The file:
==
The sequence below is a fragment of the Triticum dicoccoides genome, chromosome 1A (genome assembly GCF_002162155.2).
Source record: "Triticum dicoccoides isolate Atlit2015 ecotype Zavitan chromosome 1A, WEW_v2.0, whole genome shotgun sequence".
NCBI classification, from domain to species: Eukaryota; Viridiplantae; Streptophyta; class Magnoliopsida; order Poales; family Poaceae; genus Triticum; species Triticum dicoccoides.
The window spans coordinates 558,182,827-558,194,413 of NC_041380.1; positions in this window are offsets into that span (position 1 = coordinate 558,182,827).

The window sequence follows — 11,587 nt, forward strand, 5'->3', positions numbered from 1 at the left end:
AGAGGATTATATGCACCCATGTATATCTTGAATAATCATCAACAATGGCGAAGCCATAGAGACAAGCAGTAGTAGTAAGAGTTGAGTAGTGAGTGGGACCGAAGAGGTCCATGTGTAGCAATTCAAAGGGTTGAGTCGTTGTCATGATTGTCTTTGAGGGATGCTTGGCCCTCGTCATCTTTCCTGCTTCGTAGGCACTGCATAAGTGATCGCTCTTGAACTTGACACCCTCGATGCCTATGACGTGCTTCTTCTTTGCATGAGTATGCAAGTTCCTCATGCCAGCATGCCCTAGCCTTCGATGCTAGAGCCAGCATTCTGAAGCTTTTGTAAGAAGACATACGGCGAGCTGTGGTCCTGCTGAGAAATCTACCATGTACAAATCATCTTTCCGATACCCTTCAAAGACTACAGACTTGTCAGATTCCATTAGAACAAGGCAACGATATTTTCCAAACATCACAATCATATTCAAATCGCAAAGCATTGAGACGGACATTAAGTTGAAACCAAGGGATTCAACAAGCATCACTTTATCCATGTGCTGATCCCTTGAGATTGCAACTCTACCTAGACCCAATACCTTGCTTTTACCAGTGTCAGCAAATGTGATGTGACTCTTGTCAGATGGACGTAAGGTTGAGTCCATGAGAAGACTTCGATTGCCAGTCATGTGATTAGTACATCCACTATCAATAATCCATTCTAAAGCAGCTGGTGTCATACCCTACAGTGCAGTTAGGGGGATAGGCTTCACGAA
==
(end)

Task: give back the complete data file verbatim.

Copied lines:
The sequence below is a fragment of the Triticum dicoccoides genome, chromosome 1A (genome assembly GCF_002162155.2).
Source record: "Triticum dicoccoides isolate Atlit2015 ecotype Zavitan chromosome 1A, WEW_v2.0, whole genome shotgun sequence".
NCBI classification, from domain to species: Eukaryota; Viridiplantae; Streptophyta; class Magnoliopsida; order Poales; family Poaceae; genus Triticum; species Triticum dicoccoides.
The window spans coordinates 558,182,827-558,194,413 of NC_041380.1; positions in this window are offsets into that span (position 1 = coordinate 558,182,827).

The window sequence follows — 11,587 nt, forward strand, 5'->3', positions numbered from 1 at the left end:
AGAGGATTATATGCACCCATGTATATCTTGAATAATCATCAACAATGGCGAAGCCATAGAGACAAGCAGTAGTAGTAAGAGTTGAGTAGTGAGTGGGACCGAAGAGGTCCATGTGTAGCAATTCAAAGGGTTGAGTCGTTGTCATGATTGTCTTTGAGGGATGCTTGGCCCTCGTCATCTTTCCTGCTTCGTAGGCACTGCATAAGTGATCGCTCTTGAACTTGACACCCTCGATGCCTATGACGTGCTTCTTCTTTGCATGAGTATGCAAGTTCCTCATGCCAGCATGCCCTAGCCTTCGATGCTAGAGCCAGCATTCTGAAGCTTTTGTAAGAAGACATACGGCGAGCTGTGGTCCTGCTGAGAAATCTACCATGTACAAATCATCTTTCCGATACCCTTCAAAGACTACAGACTTGTCAGATTCCATTAGAACAAGGCAACGATATTTTCCAAACATCACAATCATATTCAAATCGCAAAGCATTGAGACGGACATTAAGTTGAAACCAAGGGATTCAACAAGCATCACTTTATCCATGTGCTGATCCCTTGAGATTGCAACTCTACCTAGACCCAATACCTTGCTTTTACCAGTGTCAGCAAATGTGATGTGACTCTTGTCAGATGGACGTAAGGTTGAGTCCATGAGAAGACTTCGATTGCCAGTCATGTGATTAGTACATCCACTATCAATAATCCATTCTAAAGCAGCTGGTGTCATACCCTACAGTGCAGTTAGGGGGATAGGCTTCACGAA